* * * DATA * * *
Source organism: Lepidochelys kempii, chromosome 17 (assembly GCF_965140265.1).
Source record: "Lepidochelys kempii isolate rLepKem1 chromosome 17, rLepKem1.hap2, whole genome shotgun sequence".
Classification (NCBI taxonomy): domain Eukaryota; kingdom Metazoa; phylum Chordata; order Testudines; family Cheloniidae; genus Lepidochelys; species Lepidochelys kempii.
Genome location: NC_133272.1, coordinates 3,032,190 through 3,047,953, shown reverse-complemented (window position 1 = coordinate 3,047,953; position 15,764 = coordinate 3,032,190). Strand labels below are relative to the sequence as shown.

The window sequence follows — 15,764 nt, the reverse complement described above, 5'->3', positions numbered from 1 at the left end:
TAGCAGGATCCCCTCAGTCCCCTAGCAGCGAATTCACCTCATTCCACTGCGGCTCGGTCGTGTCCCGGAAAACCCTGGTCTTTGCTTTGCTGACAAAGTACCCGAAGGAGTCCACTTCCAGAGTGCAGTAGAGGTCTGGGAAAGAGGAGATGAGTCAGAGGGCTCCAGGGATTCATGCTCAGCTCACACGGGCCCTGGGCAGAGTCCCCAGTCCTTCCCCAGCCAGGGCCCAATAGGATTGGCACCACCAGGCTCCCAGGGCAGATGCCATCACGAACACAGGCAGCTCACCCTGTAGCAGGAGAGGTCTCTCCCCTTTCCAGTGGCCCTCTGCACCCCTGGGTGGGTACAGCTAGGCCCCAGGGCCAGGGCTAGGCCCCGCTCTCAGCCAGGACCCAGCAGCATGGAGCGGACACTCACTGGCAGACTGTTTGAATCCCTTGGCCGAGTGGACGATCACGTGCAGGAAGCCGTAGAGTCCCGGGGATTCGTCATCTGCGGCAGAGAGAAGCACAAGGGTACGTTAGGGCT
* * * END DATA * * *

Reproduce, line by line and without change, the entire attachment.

Source organism: Lepidochelys kempii, chromosome 17 (assembly GCF_965140265.1).
Source record: "Lepidochelys kempii isolate rLepKem1 chromosome 17, rLepKem1.hap2, whole genome shotgun sequence".
Classification (NCBI taxonomy): domain Eukaryota; kingdom Metazoa; phylum Chordata; order Testudines; family Cheloniidae; genus Lepidochelys; species Lepidochelys kempii.
Genome location: NC_133272.1, coordinates 3,032,190 through 3,047,953, shown reverse-complemented (window position 1 = coordinate 3,047,953; position 15,764 = coordinate 3,032,190). Strand labels below are relative to the sequence as shown.

The window sequence follows — 15,764 nt, the reverse complement described above, 5'->3', positions numbered from 1 at the left end:
TAGCAGGATCCCCTCAGTCCCCTAGCAGCGAATTCACCTCATTCCACTGCGGCTCGGTCGTGTCCCGGAAAACCCTGGTCTTTGCTTTGCTGACAAAGTACCCGAAGGAGTCCACTTCCAGAGTGCAGTAGAGGTCTGGGAAAGAGGAGATGAGTCAGAGGGCTCCAGGGATTCATGCTCAGCTCACACGGGCCCTGGGCAGAGTCCCCAGTCCTTCCCCAGCCAGGGCCCAATAGGATTGGCACCACCAGGCTCCCAGGGCAGATGCCATCACGAACACAGGCAGCTCACCCTGTAGCAGGAGAGGTCTCTCCCCTTTCCAGTGGCCCTCTGCACCCCTGGGTGGGTACAGCTAGGCCCCAGGGCCAGGGCTAGGCCCCGCTCTCAGCCAGGACCCAGCAGCATGGAGCGGACACTCACTGGCAGACTGTTTGAATCCCTTGGCCGAGTGGACGATCACGTGCAGGAAGCCGTAGAGTCCCGGGGATTCGTCATCTGCGGCAGAGAGAAGCACAAGGGTACGTTAGGGCT